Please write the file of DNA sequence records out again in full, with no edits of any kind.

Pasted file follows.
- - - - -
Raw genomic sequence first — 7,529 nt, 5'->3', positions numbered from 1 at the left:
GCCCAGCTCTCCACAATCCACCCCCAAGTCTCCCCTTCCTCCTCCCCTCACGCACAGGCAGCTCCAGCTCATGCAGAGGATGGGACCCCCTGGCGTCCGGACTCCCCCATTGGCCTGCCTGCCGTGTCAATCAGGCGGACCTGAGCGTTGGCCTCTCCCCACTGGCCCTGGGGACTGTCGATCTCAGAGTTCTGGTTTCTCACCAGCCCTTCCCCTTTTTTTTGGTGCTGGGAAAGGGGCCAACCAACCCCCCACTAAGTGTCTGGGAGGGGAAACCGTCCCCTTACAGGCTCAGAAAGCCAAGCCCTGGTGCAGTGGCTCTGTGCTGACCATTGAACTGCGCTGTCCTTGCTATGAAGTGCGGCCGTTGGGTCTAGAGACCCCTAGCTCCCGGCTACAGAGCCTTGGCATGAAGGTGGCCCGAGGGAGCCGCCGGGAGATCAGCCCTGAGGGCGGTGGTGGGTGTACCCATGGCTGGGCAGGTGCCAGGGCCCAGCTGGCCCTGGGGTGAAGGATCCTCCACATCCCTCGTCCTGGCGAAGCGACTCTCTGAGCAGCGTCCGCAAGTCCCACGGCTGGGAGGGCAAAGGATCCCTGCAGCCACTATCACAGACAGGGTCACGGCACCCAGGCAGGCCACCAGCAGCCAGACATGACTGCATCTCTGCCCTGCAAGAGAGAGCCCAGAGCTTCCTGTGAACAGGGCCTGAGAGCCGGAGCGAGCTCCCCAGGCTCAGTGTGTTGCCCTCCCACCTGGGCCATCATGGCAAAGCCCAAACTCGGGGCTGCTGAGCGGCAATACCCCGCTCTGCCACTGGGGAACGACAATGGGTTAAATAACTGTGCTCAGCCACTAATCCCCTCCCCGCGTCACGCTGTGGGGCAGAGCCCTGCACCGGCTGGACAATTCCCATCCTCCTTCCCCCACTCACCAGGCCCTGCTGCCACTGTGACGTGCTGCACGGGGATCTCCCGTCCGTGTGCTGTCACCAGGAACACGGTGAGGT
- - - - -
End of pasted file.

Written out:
Raw genomic sequence first — 7,529 nt, 5'->3', positions numbered from 1 at the left:
GCCCAGCTCTCCACAATCCACCCCCAAGTCTCCCCTTCCTCCTCCCCTCACGCACAGGCAGCTCCAGCTCATGCAGAGGATGGGACCCCCTGGCGTCCGGACTCCCCCATTGGCCTGCCTGCCGTGTCAATCAGGCGGACCTGAGCGTTGGCCTCTCCCCACTGGCCCTGGGGACTGTCGATCTCAGAGTTCTGGTTTCTCACCAGCCCTTCCCCTTTTTTTTGGTGCTGGGAAAGGGGCCAACCAACCCCCCACTAAGTGTCTGGGAGGGGAAACCGTCCCCTTACAGGCTCAGAAAGCCAAGCCCTGGTGCAGTGGCTCTGTGCTGACCATTGAACTGCGCTGTCCTTGCTATGAAGTGCGGCCGTTGGGTCTAGAGACCCCTAGCTCCCGGCTACAGAGCCTTGGCATGAAGGTGGCCCGAGGGAGCCGCCGGGAGATCAGCCCTGAGGGCGGTGGTGGGTGTACCCATGGCTGGGCAGGTGCCAGGGCCCAGCTGGCCCTGGGGTGAAGGATCCTCCACATCCCTCGTCCTGGCGAAGCGACTCTCTGAGCAGCGTCCGCAAGTCCCACGGCTGGGAGGGCAAAGGATCCCTGCAGCCACTATCACAGACAGGGTCACGGCACCCAGGCAGGCCACCAGCAGCCAGACATGACTGCATCTCTGCCCTGCAAGAGAGAGCCCAGAGCTTCCTGTGAACAGGGCCTGAGAGCCGGAGCGAGCTCCCCAGGCTCAGTGTGTTGCCCTCCCACCTGGGCCATCATGGCAAAGCCCAAACTCGGGGCTGCTGAGCGGCAATACCCCGCTCTGCCACTGGGGAACGACAATGGGTTAAATAACTGTGCTCAGCCACTAATCCCCTCCCCGCGTCACGCTGTGGGGCAGAGCCCTGCACCGGCTGGACAATTCCCATCCTCCTTCCCCCACTCACCAGGCCCTGCTGCCACTGTGACGTGCTGCACGGGGATCTCCCGTCCGTGTGCTGTCACCAGGAACACGGTGAGGT